StratCom, in the words of Commander Chilton, is today “the most responsive combatant command in the U.S. arsenal”—and the next war the White House gets us into (be it against Iran or geo-political rival like China) will be planned, launched and coordinated from StratCom. In fact, Chilton recently told Congress, he believes the name actually ought to be changed to “Global Command,” to better reflect the “global” nature of its new role and mission.
This is the “New StratCom” that Nebraskans for Peace has watched materialize before its eyes. This is the enhanced threat, which the world community has no notion of whatsoever, because the changes at StratCom have occurred with the speed and power of a “tsunami.” This is the global menace the Global Network sought to expose to the international public at its conference in Omaha this past month.
And while the media coverage of the conference was minimal, the word is neverthess starting to get out nationally and internationally. Most of the people in attendance were activists, organizers and academics from all across the country and around the world. Picking up on the comment that StratCom is now a global problem, Jackie Cabasso of the Western States Legal Foundation stressed that addressing it will in turn require a global response. Americans, she said, can no more be expected to halt this threat than we can expect Nebraskans to do it: “It’s going to take the efforts of the world community.”
That sort of international commitment was already strongly in evidence. While the speaker from Poland was prohibited from entering the U.S. by Homeland Security, Jan Tamas of the “No To Bases Initiative” in the Czech Republic tied the proposed Star Wars radar in his country directly to StratCom. From the title of his talk alone, “StratCom is the Main Threat to Peace in the Korean Peninsula,” Ko Young-Dae, the representative from Solidarity for Peace and Reunification in Korea (SPARK), made it clear that he understood the connection to the Omaha command center. British activist Lindis Percy of the Campaign for the Accountability of American Bases, who regularly contends with StratCom’s presence in her homeland, sized it up perfectly with the expression, “horrid StratCom.” Similar sentiments were expressed by the German, Swedish, Indian, Japanese, Filipino, Mauritian, Italian, Romanian and Canadian participants. In country after country, an understanding the StratCom menace is starting to take hold.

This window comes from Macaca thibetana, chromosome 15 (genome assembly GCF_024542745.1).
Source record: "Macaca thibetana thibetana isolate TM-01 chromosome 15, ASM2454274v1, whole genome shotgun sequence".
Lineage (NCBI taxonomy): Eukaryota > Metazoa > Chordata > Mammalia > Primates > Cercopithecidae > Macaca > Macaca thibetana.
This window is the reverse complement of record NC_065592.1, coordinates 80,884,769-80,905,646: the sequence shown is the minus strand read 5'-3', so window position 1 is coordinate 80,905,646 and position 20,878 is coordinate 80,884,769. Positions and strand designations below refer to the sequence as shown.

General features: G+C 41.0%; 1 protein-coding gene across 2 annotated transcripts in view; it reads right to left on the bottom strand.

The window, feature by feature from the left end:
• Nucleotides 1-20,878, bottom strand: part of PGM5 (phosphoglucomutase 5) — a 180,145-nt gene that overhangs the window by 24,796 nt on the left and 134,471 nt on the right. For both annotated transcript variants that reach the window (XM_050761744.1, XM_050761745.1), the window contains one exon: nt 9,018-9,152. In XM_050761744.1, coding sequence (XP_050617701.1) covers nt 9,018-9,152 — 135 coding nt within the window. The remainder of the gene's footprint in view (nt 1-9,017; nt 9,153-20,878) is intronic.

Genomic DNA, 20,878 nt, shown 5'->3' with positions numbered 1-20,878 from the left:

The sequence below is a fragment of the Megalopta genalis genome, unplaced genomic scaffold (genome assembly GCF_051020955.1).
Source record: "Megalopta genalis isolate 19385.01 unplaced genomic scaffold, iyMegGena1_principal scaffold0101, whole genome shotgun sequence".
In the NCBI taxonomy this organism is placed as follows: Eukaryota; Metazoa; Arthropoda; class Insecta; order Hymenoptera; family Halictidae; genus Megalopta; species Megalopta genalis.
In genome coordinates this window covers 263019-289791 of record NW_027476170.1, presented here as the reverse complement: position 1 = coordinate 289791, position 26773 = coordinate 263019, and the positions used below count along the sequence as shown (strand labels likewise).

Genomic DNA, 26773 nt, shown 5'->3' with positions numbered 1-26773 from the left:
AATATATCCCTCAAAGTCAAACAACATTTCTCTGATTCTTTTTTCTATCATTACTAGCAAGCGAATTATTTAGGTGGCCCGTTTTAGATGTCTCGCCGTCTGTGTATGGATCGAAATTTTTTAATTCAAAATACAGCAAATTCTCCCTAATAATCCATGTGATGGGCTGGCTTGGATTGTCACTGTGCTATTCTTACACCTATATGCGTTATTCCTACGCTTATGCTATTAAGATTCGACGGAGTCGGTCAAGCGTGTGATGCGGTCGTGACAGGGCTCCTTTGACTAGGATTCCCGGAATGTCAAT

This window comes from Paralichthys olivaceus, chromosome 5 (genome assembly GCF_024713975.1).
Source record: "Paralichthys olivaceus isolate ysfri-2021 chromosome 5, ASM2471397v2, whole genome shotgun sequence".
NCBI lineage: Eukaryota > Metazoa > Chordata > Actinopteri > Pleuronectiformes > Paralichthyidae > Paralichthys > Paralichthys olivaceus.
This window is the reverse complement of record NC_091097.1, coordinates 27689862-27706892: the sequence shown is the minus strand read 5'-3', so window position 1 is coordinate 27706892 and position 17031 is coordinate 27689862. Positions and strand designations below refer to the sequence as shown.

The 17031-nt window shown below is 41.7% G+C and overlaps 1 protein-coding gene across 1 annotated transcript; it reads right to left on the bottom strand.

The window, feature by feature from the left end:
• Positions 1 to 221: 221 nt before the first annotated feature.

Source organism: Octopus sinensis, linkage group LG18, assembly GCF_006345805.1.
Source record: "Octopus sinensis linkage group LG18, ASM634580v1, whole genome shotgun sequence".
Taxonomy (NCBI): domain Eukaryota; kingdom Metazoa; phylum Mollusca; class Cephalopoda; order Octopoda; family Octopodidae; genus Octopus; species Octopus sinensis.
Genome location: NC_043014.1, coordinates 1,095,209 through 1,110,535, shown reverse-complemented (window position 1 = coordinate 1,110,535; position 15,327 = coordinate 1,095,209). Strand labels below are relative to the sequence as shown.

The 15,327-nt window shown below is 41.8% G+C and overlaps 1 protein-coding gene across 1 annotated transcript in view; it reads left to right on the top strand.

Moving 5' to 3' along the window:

The final keynote of the conference was delivered by Bishop Emeritus Thomas Gumbleton, who back in the mid-‘80s had committed civil disobedience at Offutt A.F.B. when it was still the “Strategic Air Command.” Back then, all we had to fear—and it was plenty—was nuclear holocaust. Today, the Bishop said, because of our greed for wealth and power, we now have to fear StratCom’s nuclear prowess and much more.
That greed for ever-more wealth and power had been the message of the conference’s first speaker, national Indian activist and Winnebago Tribe of Nebraska member, Frank LaMere. The city of Omaha, LaMere noted, was named after the Indian Tribe of the same name that had inhabited this area for centuries and still has a reservation about an hour north of the city. The Omaha, he said, had a covenant with Mother Earth, that in return for the corn and buffalo she so generously provided them to live, they would in turn honor her by living in a good way. Never, LaMere said, when the Omaha deeded their lands to the U.S. government—without once going to war—had they ever imagined that an instrument of destruction like StratCom, capable of destroying the Earth multiple times over, would rest on their ancestral homeland, on that sacred ground.
The Omaha, he said, cannot stop what is happening today by themselves. Nor for that matter can the people of Nebraska, nor even the people of the United States. To stop what is happening at StratCom—indeed to save ourselves from our own greed and self-destruction—Americans will need, LaMere said, the help of all their relations around the world. So he was cheered, he said, to see all these relations from around the world here in Omaha, willing to help. That was good, he said. But we need to act fast. Time is getting short.
A five-minute introductory video about StratCom created by Global Network chairperson Dave Webb, who is also the Vice-Chair of Britain's Campaign for Nuclear Disarmament (CND), can be viewed by clicking on: http://www.youtube.com/watch?v=TkOeUHHV1eU